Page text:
"Three decades ago the Zapotec Indians here in the state of Oaxaca in southern Mexico fought for and won the right to communally manage the forest. Before that, state-owned companies had exploited it as they pleased under federal government concessions.
"They slowly built their own lumber business and, at the same time, began studying how to protect the forest. Now, the town’s enterprises employ 300 people who harvest timber, produce wooden furniture and care for the woodlands, and Ixtlán has grown to become the gold standard of community forest ownership and management, international forestry experts say.
"....In developing countries, where the rule of law is weak and enforcement spotty, simply declaring a forest off-limits does little to prevent illegal logging or clearing land for agriculture or development.
"....A recent Cifor study reported that more than a quarter of the forests in developing countries are now being managed by local communities. The trend is worldwide — from China to Brazil..."
Some excerpts on the situation in CIAT's home base--
"Often described as the most biodiverse nation per square kilometer in Latin America, Colombia is home to relatively intact swathes of Amazon rainforest and an almost pristine Pacific coastline.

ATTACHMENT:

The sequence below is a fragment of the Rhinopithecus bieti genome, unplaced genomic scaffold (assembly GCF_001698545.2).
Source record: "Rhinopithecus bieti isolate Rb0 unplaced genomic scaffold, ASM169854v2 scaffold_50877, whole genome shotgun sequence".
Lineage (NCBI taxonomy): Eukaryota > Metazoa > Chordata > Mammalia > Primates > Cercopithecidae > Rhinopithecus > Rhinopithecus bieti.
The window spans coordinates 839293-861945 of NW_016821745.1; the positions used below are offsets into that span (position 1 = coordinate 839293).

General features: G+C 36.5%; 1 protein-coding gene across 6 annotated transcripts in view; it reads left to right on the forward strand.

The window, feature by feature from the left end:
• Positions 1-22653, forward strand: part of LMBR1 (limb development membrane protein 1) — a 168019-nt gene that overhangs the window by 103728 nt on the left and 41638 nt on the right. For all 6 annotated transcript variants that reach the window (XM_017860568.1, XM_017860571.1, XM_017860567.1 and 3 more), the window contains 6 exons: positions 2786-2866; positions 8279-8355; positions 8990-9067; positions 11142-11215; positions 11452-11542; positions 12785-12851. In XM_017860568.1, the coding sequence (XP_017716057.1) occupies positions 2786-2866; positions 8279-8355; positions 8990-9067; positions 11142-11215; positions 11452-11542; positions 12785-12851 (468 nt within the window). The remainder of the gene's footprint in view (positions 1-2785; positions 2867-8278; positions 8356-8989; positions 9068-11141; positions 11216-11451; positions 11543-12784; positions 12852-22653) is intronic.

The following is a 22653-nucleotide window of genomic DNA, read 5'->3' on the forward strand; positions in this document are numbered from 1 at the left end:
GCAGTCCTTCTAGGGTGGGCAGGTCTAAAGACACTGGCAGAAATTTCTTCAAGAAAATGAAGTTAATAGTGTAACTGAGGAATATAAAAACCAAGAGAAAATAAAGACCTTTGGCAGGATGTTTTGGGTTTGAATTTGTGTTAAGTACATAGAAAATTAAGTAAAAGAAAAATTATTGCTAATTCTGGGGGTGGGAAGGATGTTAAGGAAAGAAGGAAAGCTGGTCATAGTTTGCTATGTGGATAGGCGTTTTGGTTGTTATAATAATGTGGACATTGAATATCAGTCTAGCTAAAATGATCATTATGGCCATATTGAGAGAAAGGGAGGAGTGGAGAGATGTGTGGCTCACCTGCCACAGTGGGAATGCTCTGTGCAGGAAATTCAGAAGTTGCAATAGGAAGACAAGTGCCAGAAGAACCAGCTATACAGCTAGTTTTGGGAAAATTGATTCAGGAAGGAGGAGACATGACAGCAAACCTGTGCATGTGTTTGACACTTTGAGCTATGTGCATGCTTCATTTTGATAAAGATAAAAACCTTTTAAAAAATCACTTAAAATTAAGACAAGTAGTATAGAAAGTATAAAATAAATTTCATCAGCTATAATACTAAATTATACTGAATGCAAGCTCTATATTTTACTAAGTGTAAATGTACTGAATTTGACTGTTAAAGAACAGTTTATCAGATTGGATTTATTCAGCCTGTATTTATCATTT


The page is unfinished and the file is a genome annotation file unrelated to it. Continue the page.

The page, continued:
The country's protracted armed conflict has partly helped to preserve forests, has discouraged large-scale industrial projects in Colombia's biodiverse hotspots and has kept major logging companies in the Amazon at bay. 'Colombia is basically unspoiled. The country has an enormous starting point for sustainable development,' said Juan Manuel Soto, head of Green Action in Colombia, a global non-governmental organisation that campaigns to reduce deforestation.
...But protecting Colombia's biodiverse regions and keeping carbon emissions low is a pressing challenge as Latin America's third most populous country becomes more developed. Read more »
CCAFS Coordinating Unit - University of Copenhagen, Faculty of Science, Department of Plant and Environmental Sciences, Rolighedsvej 21, DK-1958 Frederiksberg C, Denmark, phone +45 35331046; Email ccafs [at] cgiar [dot] org, EAN 5790000279012
Lead Center - International Center for Tropical Agriculture (CIAT)